/

Are We Tired or Are We Sad?: The Problematic Exaltation of Routines and Habits in American Society

7 mins read
Abby Chang // The Phoenix

I cannot remember a time when I greeted a friend without one or both of us describing ourselves as tired following the customary “How are you?” Honestly, my friends and I have stopped asking each other that question entirely, as we both already know the answer: the sky is blue, and we are tired. Only very recently in my life have I begun exploring possible solutions to our common plague of tiredness, which has led me to some interesting observations — some obvious and some less so. The best solution for being tired is sleeping more, and the onus is on us to manage our time better in order to carve out a greater chunk of time at night to sleep. However, this “solution” completely ignores the fact that for most of human history, humans have slept in segments: the idea that we need one uninterrupted marathon of sleep every night only became prevalent during the industrial revolution. 

We are not just brains: we are bodies that have energy levels that rise and fall. This is why I find the glorification of routines and habits in our society so insidious. Every single day teaches us there is nothing constant in our lives, so why do we insist on holding onto the idea that we can create our own little world where constancy exists? I am not trying to ignore or disregard the merits of self-discipline. In fact, self-discipline is necessary to do things for yourself that better your life consistently. However, creating a habit that is unnecessary for your employment, mental and physical health, or in maintaining our relationships with loved ones sets you up for failure and unhappiness. Rigid habits don’t take into account the days when you just can’t follow your routine — for example, when you can’t wake up to your alarm, and you don’t know why. Thus, we are led to fruitlessly over-scrutinize ourselves for feelings that are completely normal. Sometimes, our bodies are just unusually tired. In these cases, if you can, go to bed and move on with your life. If you cannot, don’t berate yourself just because you’re not functioning as highly as you usually do. 

Years of trying to force myself to do things I didn’t like led me to realize that being tired is very different from being fatigued. Being tired implies a temporary deprivation of sleep that can, for the most part, be relieved with a nap. However, being fatigued is more chronic and implies a sluggishness with which you face life, like being physically present but “not there.” When we say, “I’m tired,” we might just mean that we have nothing to look forward to in our lives in the moment and near future. In her article “Why it’s Important to Break Routines,” clinical psychologist Dr. Lisa Firestone articulates why many routines deaden our lives, writing, “… habitual behavior, by nature, can cut us off from feeling. Moving through a series of habitual behaviors can set us on autopilot throughout our day, which can lead us to lose touch with ourselves and our immediate experience — be it sensory or emotional.” The solution to being fatigued is to wedge opportunities to do something enlivening into the small crevices of time between our responsibilities. While significantly harder than simply sleeping more, this possible solution at least acknowledges the fact that the way society today is structured is not conducive to human physical or mental health.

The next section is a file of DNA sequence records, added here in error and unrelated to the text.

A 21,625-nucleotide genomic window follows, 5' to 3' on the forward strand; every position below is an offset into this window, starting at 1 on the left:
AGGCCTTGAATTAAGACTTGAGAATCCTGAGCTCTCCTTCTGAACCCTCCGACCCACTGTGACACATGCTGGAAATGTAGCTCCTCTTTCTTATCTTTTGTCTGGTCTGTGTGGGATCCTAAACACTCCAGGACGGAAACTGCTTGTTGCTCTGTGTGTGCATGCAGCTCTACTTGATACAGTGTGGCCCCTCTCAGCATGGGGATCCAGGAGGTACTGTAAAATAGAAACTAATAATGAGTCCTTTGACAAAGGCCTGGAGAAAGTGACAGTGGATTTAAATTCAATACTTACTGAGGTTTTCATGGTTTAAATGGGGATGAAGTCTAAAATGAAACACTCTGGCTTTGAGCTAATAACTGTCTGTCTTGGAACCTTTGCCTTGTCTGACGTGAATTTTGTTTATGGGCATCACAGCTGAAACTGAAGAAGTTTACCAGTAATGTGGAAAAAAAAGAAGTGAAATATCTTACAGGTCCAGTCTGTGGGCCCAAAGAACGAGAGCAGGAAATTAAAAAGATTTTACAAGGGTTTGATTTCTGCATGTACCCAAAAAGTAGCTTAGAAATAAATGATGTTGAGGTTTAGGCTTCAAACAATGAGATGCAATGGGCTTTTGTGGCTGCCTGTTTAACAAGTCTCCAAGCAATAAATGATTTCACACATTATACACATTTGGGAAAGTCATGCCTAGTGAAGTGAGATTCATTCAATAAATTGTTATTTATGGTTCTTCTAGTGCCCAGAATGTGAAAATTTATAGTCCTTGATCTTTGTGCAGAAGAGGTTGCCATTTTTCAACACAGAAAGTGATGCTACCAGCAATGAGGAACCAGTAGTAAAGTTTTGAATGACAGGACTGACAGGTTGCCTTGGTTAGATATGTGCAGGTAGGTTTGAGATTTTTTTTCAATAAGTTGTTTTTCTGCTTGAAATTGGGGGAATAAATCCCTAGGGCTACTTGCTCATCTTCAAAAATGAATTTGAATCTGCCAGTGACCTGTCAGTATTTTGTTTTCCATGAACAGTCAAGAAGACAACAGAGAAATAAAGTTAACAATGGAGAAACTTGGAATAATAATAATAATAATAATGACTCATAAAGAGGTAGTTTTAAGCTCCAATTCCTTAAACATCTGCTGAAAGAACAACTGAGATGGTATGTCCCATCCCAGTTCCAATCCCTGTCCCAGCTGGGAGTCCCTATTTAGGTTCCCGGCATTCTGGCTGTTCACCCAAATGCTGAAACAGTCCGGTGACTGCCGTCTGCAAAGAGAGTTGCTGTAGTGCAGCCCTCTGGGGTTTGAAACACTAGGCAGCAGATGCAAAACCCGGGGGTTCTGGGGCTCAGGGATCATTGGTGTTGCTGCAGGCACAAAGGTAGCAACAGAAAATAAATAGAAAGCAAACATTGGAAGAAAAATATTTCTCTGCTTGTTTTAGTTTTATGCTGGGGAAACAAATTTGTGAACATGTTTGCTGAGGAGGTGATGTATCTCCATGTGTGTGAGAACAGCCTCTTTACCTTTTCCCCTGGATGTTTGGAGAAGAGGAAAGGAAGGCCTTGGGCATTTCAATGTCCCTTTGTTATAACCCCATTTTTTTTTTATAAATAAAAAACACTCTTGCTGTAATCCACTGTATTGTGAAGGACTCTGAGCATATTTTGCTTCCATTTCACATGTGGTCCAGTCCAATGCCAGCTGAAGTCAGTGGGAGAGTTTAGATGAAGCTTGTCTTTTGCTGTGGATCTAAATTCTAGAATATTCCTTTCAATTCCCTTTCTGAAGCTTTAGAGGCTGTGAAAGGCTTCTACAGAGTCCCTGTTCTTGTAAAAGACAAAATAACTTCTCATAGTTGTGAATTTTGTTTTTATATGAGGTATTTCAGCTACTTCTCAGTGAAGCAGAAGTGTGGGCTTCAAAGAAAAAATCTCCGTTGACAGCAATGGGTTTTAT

Before I learned to differentiate between exhaustion and fatigue, I came to the conclusion that the solution for my troubles was to try my hardest to stop thinking. This mostly consisted of   mindlessly binge-watching YouTube videos or Netflix shows. Now that I am older and slightly wiser, I realize how damaging that mindset was to myself. Don’t be mistaken, there is nothing wrong with binge-watching a favorite show or going down your favorite YouTube rabbit hole. The problem is that I was doing this habitually because I believed I thought “too much,” and that thinking itself was the source of what I can now identify as chronic fatigue. Thinking wasn’t the problem: the problem was expending all my thoughts doing what I had to do in order to fulfill the role of a “productive” member of society and neglecting to replenish myself by stimulating my brain in ways that I wanted. If we’re lucky in life, our jobs will coincide with what we are passionate about, which will provide constant stimulation in our lives. However, most of us will not have that privilege, and even those who do will likely find that American workplace culture will do its best to suck the life and passion out of it anyways. Furthermore, even though our lofty Swarthmorean ideals may say otherwise, the vast majority of us cannot radically change the world with our professions. Most of us may find that we are stuck with jobs that we don’t like for a period of time. But instead of using that as an excuse to tune out the world and succumb to fatigue, we can use the opportunity to cultivate our personal passions, which hopefully involve giving back to society in some capacity. In the meantime, something we can all work on, if we haven’t already, is sleeping in, getting drunk, and going outside without feeling guilty about deviating from the schedule. Just remember: everything in moderation. 

Leave a Reply

Your email address will not be published.

The Phoenix